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Stephen Joseph Legacy Celebration & Symposium at Manchester University

I attended the Stephen Joseph Symposium organised by the drama department of Manchester University in early November. Stephen Joseph was one of the pioneers of 20th Century British Theatre. Although he authored six books, he is barely known, perhaps due to his early death at the age of 46. He was the first Fellow of the new Drama Department at Manchester University, appointed between 1962-67 by Professor Hugh Hunt. Stephen was one of the first practitioner-researchers working there, with a huge and long-lasting influence. His pioneering work centred literally on the "theatre-in-the round" promoting the idea of a "democratised" theatre, where the audience surrounds the actors. There is a certain closeness and intimacy between the actors and audience.

As part of the symposium, I had a chance to see several performances of Antigone by Sophocles in the round, directed by four different practicing directors, including Gwenda Hughes who worked at the New Vic in Stoke-on-Trent, as well as Matthew Xia, Elisabeth Newman and Teunkie van der Sluijs. This was illuminating for me, who has had few chances of seeing performances in the round, as it shed light on what works and what does not work. For example, too much action by too many actors in different sections of the round stage did not work for me. I wanted to see what happened to each property, each domestic action had to start and finish somewhere - like “Chekhov’s gun”*, for me each element of the play has to have a meaning and a purpose. On the other hand, good acting works, even when the actor’s back is turned to you.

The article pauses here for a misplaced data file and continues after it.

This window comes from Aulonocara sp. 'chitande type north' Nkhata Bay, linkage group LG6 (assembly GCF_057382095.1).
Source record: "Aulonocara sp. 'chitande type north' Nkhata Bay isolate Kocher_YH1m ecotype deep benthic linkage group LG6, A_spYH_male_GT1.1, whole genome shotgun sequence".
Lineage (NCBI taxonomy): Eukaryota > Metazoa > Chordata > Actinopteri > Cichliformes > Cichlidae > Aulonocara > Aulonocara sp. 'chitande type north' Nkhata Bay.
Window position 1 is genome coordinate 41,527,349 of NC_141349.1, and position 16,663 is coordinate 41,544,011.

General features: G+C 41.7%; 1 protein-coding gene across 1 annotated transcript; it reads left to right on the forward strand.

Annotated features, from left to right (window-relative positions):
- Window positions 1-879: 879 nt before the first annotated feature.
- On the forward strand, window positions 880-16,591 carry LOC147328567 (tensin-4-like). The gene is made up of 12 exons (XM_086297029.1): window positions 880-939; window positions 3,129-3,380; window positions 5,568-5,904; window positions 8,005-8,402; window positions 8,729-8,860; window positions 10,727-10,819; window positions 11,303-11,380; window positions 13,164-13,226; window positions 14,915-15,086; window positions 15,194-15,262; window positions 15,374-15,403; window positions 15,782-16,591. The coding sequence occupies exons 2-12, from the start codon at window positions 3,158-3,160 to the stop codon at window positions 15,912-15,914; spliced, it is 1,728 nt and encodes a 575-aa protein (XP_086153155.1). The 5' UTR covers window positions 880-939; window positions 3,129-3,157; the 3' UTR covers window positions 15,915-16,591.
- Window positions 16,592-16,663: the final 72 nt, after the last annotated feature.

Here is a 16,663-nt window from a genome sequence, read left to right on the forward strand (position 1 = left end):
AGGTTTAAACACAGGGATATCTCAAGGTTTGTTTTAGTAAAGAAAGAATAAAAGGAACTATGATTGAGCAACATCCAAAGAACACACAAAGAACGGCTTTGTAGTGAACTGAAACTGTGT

I met separately, two of Stephen's biographers, Paul Elsam and Terry Lane, and many working actors and designers who studied with Stephen. Yes, I learnt a lot about Stephen Joseph and having heard some personal accounts by his students, I felt I wish, I had known the man.

My trip was supported by the Open University where I work as a lecturer of creative writing, as part of my staff development. SJ's teaching practice, which was completely centred on practice and theatre-making, provocative on many levels, would be difficult to realise in a university like the OU, where the tutors do not meet their students face to face. However, his passion for his subject which he expressed in actions as well as in his writings, was still palpable in the room, and it is still alive in his students, even after fifty years. Alumni talked about his "focus" and "infectious enthusiasm" and this is something I took with me as a reminder for my own teaching practice.

The Legacy of Stephen Joseph

Finding out about Stephen's work gave me new ideas about staging. I believe that theatre in the round works better with a small audience of maximum 150-200. It would be perfect for a travelling theatre and studio theatre types.

Just as in the nineteen-sixties, when Stephen Joseph was competing with the rising popularity of television, today's theatre makers are attempting to give new experiences to the audience that they cannot get in a cinema or in front of the telly at home. The theatre in the round has the natural capacity to provide an audience experience, which could be called “immersive” in modern terms.